SNL Scorecard: Just How Excellent Was Dana Carvey's Trip Down Memory Lane?

Well, you can't say you weren't warned, but Dana Carvey made sure that last night's SNL felt more like an episode from 1991 than an episode from 2011. Nothing against Carvey; recurring characters are just what he does. And considering how he hasn't hosted the show in 11 years, it wasn't like he was going to spend too much time trying to cultivate new ones -- hence "Wayne's World (dated in a fun, nostalgic sort of way) and "Church Chat" (just plain dated). At times it did feel like REO Speedwagon asking the crowd, "Hey, who wants to hear 'Take it On the Run'?" But did Carvey's flashbacks doom the show to a sad trip down memory lane? Or did James Franco's hard work around the set strike a steady balance? (Also, what the hell was that second Linkin Park song all about? Seriously?) Let's check the scorecard...

Sketch of the Night

"Sports Bar" (Carvey, Armisen, Sudeikis, Killam): "Embrace me. Embrace me -- under the neon lights -- embrace me," were the words that haunted me as I tried to sleep last night. Still, it's frustrating that we're treated to the why-even-bother "Live with Regis and Kelly" or the fairly terrible "Bad News" while this sketch gets buried at the end of the night. Regardless, it was great to see Carvey actually play a new role. And, hey, Jason Sudeikis everybody! (Take a good look, because that's the only time you will see him in last night's show.)

Score: 8.0

The Good

"Wayne's World Cold Open" (Myers, Carvey): The bad news: If your mother tuned in and saw this last night there's a good chance that she's going to, once again, start thinking it's hip to use the word "not" after sentences. Wayne Campbell and Garth Algar -- a man in his late 40s and another man in his mid 50s -- use their suburban Chicago cable access show to make their Oscar picks. Not surprisingly, for those immersed in Campbell and Algar's canon, they both enjoyed Winter's Bone. Yes, the jokes were dated, but it was fun to see Myers and Carvey together again onscreen. Used as the cold open, the nostalgia train may have been an easier ride if it had stopped right after the two screamed "Live from New York..." Alas, it didn't.

Score: 7.5

"The Roommate" (Samberg, Bieber): A parody trailer for The Roommate that looks much better than the real thing. Justin Bieber plays a college student who discovers that his new roommate, Decklin, is insane. The best part of the trailer is learning that Sir Ben Kingsley portrays Decklin. Also, Bieber did a nice job.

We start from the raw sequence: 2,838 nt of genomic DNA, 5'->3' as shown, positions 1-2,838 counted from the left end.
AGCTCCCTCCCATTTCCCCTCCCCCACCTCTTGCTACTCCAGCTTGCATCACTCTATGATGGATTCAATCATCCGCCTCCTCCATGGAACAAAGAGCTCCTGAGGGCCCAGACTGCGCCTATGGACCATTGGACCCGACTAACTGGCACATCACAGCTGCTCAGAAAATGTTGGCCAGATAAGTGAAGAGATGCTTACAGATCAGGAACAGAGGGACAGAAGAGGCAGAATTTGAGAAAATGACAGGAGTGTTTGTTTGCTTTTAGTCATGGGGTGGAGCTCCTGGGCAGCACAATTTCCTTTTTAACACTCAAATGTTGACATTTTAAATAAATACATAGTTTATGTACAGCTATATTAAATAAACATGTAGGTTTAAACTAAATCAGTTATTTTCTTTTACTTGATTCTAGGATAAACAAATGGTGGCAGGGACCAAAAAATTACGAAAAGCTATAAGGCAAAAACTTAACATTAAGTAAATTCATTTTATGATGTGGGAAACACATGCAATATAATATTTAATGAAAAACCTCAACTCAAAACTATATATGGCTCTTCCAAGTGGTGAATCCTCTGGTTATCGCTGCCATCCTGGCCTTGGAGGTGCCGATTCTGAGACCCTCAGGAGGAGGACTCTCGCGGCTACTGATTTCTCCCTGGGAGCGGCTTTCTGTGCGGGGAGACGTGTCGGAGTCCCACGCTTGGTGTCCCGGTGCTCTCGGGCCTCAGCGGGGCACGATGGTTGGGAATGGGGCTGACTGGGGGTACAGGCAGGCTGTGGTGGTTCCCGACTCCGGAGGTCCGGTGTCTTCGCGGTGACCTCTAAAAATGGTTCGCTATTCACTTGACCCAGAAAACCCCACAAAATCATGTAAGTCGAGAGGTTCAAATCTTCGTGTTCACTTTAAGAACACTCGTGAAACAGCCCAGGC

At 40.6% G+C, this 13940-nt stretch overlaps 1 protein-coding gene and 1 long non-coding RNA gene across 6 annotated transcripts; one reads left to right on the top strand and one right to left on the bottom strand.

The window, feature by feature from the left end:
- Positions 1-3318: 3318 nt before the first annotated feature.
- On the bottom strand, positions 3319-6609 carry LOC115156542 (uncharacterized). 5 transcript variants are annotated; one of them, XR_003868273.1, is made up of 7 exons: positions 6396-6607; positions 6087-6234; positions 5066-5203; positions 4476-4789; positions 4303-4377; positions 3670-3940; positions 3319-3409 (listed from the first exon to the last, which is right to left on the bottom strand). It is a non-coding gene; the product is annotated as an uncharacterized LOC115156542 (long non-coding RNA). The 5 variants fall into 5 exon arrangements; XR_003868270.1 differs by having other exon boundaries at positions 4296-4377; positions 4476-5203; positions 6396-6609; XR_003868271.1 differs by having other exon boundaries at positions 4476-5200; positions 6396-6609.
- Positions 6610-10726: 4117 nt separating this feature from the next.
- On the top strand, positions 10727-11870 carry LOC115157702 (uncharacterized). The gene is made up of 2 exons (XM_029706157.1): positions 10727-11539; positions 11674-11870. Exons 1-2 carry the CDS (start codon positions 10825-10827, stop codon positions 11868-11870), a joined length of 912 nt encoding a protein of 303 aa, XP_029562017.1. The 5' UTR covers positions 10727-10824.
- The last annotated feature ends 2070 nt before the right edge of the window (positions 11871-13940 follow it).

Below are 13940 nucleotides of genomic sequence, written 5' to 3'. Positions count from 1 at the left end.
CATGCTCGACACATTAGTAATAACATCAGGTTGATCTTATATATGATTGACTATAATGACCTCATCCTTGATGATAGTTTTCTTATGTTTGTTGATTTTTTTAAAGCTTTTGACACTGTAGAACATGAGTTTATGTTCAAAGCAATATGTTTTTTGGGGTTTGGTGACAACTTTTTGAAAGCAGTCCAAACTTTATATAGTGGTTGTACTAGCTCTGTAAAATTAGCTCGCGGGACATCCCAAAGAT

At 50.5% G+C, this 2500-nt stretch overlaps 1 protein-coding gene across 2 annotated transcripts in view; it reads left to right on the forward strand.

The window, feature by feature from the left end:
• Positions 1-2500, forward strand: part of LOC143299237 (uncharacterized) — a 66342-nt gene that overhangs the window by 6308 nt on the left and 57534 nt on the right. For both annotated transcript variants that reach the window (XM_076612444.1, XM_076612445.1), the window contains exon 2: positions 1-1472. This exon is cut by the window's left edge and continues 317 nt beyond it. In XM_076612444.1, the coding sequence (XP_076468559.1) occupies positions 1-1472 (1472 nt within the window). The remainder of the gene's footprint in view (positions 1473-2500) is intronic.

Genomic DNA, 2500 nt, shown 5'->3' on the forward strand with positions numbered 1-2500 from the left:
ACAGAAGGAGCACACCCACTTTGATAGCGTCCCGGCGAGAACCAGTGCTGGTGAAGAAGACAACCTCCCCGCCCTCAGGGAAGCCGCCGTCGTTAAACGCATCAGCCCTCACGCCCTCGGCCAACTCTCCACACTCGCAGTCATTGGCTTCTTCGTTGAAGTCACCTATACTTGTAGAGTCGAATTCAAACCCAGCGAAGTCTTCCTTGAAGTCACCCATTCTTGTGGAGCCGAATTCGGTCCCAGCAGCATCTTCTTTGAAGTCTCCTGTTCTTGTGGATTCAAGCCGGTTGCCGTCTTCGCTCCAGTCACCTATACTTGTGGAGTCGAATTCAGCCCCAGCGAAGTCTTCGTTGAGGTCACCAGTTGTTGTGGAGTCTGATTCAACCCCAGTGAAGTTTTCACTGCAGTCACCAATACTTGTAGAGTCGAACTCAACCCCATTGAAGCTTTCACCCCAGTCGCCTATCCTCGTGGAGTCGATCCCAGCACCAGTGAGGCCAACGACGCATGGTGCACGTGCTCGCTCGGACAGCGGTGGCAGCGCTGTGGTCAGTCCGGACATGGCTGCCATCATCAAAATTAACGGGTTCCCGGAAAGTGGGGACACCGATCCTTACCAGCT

Score: 7.5

"Weekend Update" (Meyers, Brittain, Wiig): Seth Meyers started "Update" with a look on his face that read, "I swear to god, if Dennis Miller shows up, I'm out of this place." Meyers was solid -- his best line was comparing Tunisia to Soundgarden and Egypt to Nirvana -- but the highlight of "Update" (and maybe the entire night if it had been its own sketch) was Paul Brittain as James Franco. "I love doing things!" Franco lists all the everyday jobs that he plans on doing, then making a documentary about doing that job. Before the end of the night Franco is seen holding the cue cards. Please, SNL, make James Franco a recurring character. Oh, yeah, Kristen Wiig also played a disco-singing weather reporter (sigh).

Score: 7.0

"Dana Carvey Monologue" (Carvey, Lovitz, Hader, Wiig, Samberg): Yeah, unfortunately, Dana Carvey still thinks it's funny to do a Ross Perot impression, but it was nice to see Lovitz show up. Carvey sings about the glory days of 1986-1993 while mistakenly referring to Wiig and Hader as Karen Wong and Rainn Wilson.

Score: 6.5

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  • Buffy Freak says:

    Wow I think you seriously overrrated the was painful. Dana seemed to have almost as hard a time reading the cue cards as Robert DeNiro. While I liked the impressions in the Teen Crisis Hotline sketch, the material was pretty weak. And Church Chat was only saved by the Kardashian impressions.

  • topsyturvy says:

    I thought the Bad News sketch was actually pretty funny. The highlights were the James Franco bit and the Sports Bar, especially when Taran Killam joined them at the end for some sweet dancing.
    The monologue would have beeen saved if Jane Curtin or Tina Fey or Will Farrell had come out. Bringing on Jon Lovitz as proof of the Glory Days? Wow! To me he was always the worst of any season.

  • stakeit says:

    That Linkin Park song WAS weird! I was hesitating for a while :"Does this suck or is it just too postmodern for my taste?!" But very quickly I came to the conclusion that it is a bunch of instruments played at the same time and somebody just singing randomly to it.

  • Alex says:

    I thought Fred Armisen's Ice-T was right on the money, should be recurrent.

  • anonymous says:

    I actually liked the Bad News sketch and I thought the Church Lady skit was better than the Waynes World skit.

  • Mike Ryan says:

    Well, Carvey's big thing was the 86-93 cast, so, other than Carvey and Myers, the only one left from that era that works is Lovitz (maybe Dennis Miller, but the odds of him ever showing up again on SNL are very, very low). Also, it's been awhile, but Lovitz was THE huge star of SNL from 85 to around 89.

  • Kristen says:

    I hate when they bring out the Kardashians but the Holy Trinity of Sluts introduction is still making me laugh.

  • Gecoff says: